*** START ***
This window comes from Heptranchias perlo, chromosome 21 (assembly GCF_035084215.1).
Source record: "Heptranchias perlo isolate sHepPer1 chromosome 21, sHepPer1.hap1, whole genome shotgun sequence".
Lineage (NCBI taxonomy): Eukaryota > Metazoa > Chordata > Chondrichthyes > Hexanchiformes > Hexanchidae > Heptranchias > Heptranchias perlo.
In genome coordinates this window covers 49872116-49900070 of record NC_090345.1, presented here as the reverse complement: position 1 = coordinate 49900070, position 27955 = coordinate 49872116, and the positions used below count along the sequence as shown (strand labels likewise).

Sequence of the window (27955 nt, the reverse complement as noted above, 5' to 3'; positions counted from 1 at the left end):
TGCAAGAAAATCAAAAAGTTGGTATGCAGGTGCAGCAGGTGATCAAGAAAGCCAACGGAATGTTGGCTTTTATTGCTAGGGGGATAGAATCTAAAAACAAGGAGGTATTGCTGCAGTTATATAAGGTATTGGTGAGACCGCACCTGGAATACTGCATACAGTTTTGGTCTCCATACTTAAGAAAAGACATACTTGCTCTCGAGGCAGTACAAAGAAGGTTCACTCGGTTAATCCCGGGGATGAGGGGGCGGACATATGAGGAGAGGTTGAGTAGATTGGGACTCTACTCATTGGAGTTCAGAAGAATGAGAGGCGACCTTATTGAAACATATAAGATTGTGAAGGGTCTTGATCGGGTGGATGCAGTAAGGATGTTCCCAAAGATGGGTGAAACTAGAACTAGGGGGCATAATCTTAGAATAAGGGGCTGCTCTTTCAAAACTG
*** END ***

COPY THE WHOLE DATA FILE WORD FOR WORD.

This window comes from Heptranchias perlo, chromosome 21 (assembly GCF_035084215.1).
Source record: "Heptranchias perlo isolate sHepPer1 chromosome 21, sHepPer1.hap1, whole genome shotgun sequence".
Lineage (NCBI taxonomy): Eukaryota > Metazoa > Chordata > Chondrichthyes > Hexanchiformes > Hexanchidae > Heptranchias > Heptranchias perlo.
In genome coordinates this window covers 49872116-49900070 of record NC_090345.1, presented here as the reverse complement: position 1 = coordinate 49900070, position 27955 = coordinate 49872116, and the positions used below count along the sequence as shown (strand labels likewise).

Sequence of the window (27955 nt, the reverse complement as noted above, 5' to 3'; positions counted from 1 at the left end):
TGCAAGAAAATCAAAAAGTTGGTATGCAGGTGCAGCAGGTGATCAAGAAAGCCAACGGAATGTTGGCTTTTATTGCTAGGGGGATAGAATCTAAAAACAAGGAGGTATTGCTGCAGTTATATAAGGTATTGGTGAGACCGCACCTGGAATACTGCATACAGTTTTGGTCTCCATACTTAAGAAAAGACATACTTGCTCTCGAGGCAGTACAAAGAAGGTTCACTCGGTTAATCCCGGGGATGAGGGGGCGGACATATGAGGAGAGGTTGAGTAGATTGGGACTCTACTCATTGGAGTTCAGAAGAATGAGAGGCGACCTTATTGAAACATATAAGATTGTGAAGGGTCTTGATCGGGTGGATGCAGTAAGGATGTTCCCAAAGATGGGTGAAACTAGAACTAGGGGGCATAATCTTAGAATAAGGGGCTGCTCTTTCAAAACTG